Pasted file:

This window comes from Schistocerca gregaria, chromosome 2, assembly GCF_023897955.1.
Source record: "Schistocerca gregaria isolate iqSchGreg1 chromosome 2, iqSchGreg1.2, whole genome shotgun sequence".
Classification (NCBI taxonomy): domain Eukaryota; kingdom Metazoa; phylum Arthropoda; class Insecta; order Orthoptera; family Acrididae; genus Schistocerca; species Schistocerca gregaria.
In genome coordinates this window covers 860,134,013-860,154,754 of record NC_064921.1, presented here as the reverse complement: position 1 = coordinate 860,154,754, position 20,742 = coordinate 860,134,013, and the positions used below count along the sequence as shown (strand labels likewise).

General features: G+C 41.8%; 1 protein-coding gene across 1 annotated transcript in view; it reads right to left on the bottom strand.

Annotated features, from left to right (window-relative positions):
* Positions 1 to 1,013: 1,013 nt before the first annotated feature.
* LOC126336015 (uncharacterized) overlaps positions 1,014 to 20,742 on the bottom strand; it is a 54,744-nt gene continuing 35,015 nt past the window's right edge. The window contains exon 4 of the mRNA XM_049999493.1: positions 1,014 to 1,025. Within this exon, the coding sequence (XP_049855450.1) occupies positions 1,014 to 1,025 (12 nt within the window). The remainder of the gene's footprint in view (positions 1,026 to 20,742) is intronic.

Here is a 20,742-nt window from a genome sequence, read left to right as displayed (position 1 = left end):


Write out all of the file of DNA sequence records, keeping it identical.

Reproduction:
This window comes from Schistocerca gregaria, chromosome 2, assembly GCF_023897955.1.
Source record: "Schistocerca gregaria isolate iqSchGreg1 chromosome 2, iqSchGreg1.2, whole genome shotgun sequence".
Classification (NCBI taxonomy): domain Eukaryota; kingdom Metazoa; phylum Arthropoda; class Insecta; order Orthoptera; family Acrididae; genus Schistocerca; species Schistocerca gregaria.
In genome coordinates this window covers 860,134,013-860,154,754 of record NC_064921.1, presented here as the reverse complement: position 1 = coordinate 860,154,754, position 20,742 = coordinate 860,134,013, and the positions used below count along the sequence as shown (strand labels likewise).

General features: G+C 41.8%; 1 protein-coding gene across 1 annotated transcript in view; it reads right to left on the bottom strand.

Annotated features, from left to right (window-relative positions):
* Positions 1 to 1,013: 1,013 nt before the first annotated feature.
* LOC126336015 (uncharacterized) overlaps positions 1,014 to 20,742 on the bottom strand; it is a 54,744-nt gene continuing 35,015 nt past the window's right edge. The window contains exon 4 of the mRNA XM_049999493.1: positions 1,014 to 1,025. Within this exon, the coding sequence (XP_049855450.1) occupies positions 1,014 to 1,025 (12 nt within the window). The remainder of the gene's footprint in view (positions 1,026 to 20,742) is intronic.

Here is a 20,742-nt window from a genome sequence, read left to right as displayed (position 1 = left end):